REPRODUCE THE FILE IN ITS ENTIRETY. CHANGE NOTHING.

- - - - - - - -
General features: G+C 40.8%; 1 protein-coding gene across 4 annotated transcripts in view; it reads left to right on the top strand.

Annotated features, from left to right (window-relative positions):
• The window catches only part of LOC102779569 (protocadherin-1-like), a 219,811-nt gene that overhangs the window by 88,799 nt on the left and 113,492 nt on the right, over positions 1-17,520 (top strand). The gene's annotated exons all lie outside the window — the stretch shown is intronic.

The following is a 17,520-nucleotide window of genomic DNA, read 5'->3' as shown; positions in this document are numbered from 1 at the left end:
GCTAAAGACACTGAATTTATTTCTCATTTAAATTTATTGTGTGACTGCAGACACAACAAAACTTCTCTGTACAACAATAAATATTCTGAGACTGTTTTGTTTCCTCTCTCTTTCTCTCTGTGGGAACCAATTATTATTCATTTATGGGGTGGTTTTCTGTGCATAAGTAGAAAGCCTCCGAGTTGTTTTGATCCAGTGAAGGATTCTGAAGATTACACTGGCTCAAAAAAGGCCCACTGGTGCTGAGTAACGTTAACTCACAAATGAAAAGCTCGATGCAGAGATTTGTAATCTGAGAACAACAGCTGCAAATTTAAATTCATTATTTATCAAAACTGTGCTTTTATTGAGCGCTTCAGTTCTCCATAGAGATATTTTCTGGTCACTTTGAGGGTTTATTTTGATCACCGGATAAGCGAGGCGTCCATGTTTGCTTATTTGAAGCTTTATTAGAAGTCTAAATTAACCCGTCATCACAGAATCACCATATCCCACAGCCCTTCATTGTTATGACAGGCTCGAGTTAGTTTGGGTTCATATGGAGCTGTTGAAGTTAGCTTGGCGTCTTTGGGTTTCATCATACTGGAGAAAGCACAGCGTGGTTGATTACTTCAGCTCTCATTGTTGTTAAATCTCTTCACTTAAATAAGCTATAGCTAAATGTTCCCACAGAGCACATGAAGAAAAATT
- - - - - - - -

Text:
General features: G+C 40.8%; 1 protein-coding gene across 4 annotated transcripts in view; it reads left to right on the top strand.

Annotated features, from left to right (window-relative positions):
• The window catches only part of LOC102779569 (protocadherin-1-like), a 219,811-nt gene that overhangs the window by 88,799 nt on the left and 113,492 nt on the right, over positions 1-17,520 (top strand). The gene's annotated exons all lie outside the window — the stretch shown is intronic.

The following is a 17,520-nucleotide window of genomic DNA, read 5'->3' as shown; positions in this document are numbered from 1 at the left end:
GCTAAAGACACTGAATTTATTTCTCATTTAAATTTATTGTGTGACTGCAGACACAACAAAACTTCTCTGTACAACAATAAATATTCTGAGACTGTTTTGTTTCCTCTCTCTTTCTCTCTGTGGGAACCAATTATTATTCATTTATGGGGTGGTTTTCTGTGCATAAGTAGAAAGCCTCCGAGTTGTTTTGATCCAGTGAAGGATTCTGAAGATTACACTGGCTCAAAAAAGGCCCACTGGTGCTGAGTAACGTTAACTCACAAATGAAAAGCTCGATGCAGAGATTTGTAATCTGAGAACAACAGCTGCAAATTTAAATTCATTATTTATCAAAACTGTGCTTTTATTGAGCGCTTCAGTTCTCCATAGAGATATTTTCTGGTCACTTTGAGGGTTTATTTTGATCACCGGATAAGCGAGGCGTCCATGTTTGCTTATTTGAAGCTTTATTAGAAGTCTAAATTAACCCGTCATCACAGAATCACCATATCCCACAGCCCTTCATTGTTATGACAGGCTCGAGTTAGTTTGGGTTCATATGGAGCTGTTGAAGTTAGCTTGGCGTCTTTGGGTTTCATCATACTGGAGAAAGCACAGCGTGGTTGATTACTTCAGCTCTCATTGTTGTTAAATCTCTTCACTTAAATAAGCTATAGCTAAATGTTCCCACAGAGCACATGAAGAAAAATT